Fitting Experimental Data

*To*: mathgroup at smc.vnet.net*Subject*: [mg116433] Fitting Experimental Data*From*: mathilde Favier <fmath at hotmail.fr>*Date*: Tue, 15 Feb 2011 06:33:45 -0500 (EST)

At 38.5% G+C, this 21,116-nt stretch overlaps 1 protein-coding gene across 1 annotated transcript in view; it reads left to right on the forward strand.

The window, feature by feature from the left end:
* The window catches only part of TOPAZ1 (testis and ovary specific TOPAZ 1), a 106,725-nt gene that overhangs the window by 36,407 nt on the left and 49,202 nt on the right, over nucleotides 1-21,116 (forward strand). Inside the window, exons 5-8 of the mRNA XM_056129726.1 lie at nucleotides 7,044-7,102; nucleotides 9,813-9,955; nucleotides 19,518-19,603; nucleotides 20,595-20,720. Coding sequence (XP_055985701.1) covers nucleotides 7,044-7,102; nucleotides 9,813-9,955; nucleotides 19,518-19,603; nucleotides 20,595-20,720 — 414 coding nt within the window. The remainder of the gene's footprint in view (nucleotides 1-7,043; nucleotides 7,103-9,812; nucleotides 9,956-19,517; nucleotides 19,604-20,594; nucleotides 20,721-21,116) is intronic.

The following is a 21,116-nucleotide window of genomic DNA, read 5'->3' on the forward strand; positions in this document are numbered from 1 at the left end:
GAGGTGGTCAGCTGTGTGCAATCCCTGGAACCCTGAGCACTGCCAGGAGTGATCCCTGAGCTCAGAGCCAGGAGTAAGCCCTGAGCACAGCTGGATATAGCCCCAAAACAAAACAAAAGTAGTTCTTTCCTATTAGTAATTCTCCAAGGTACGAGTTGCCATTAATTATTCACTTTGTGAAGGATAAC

I am in trouble in trying to do a Fit using Mathematica7. Here my problem: My instrument on which I am working is giving me data looking like a plot with two round (more Gaussian) shape but with some picks on the top of each, the figures would have shown it, but you told me that I cannot enclose any file. I am only interested in the 2 round shapes, . My goal is to do a fit of those them. First I am isolating those 2 parts (ie: Plotting them whithout the data between them.) But the problem is that the picks on the top of each round shape will disturber my fit so I have to remove them.So now I have removed the picks, I have just 2 kind of asymetrics Gaussians with a hall on the top of each. To describe it more properly, I would say I have the rising and falling edge of two differente asymetric Gaussian. Now I start to look for a first Fit corresponding to the first asymetric Gaussian. Here is my code: model= b+ a*(1/(s*\[Sqrt](2*Pi)))* Exp[-(x-m)^2/(2*s^2)]; fit=FindFit[dataleftlowband,model,{b,a,s,m}, x, MaxIterations->100] modelfit = Table[Evaluate[model/.fit],{x,1,Length[dataleftlowband]}]; tmodelfit = Transpose[{xdataleftlowband,modelfit}]; My big problem is that I removed some data in the middle of my curve and I want that according to the values kept, the fitting find out which should be the missing values, because I need to approximately trace the top of my Gaussian shape. I've tried a lot of stuff to find out how to solve that as, random points in the Gap... Is there a method like considering the first part as the rising edge and the second as the falling edge of a Gaussian? Is Mathematica able to solve that? I hope that my problem is clearly explained. It's not that easy without any pictures to show how my data look like. Tell me if you have any idea to find a solution. Thank you in advance FAVIER MathildeTel: + 33 (0)6 35 29 36 96fmath at hotmail.fr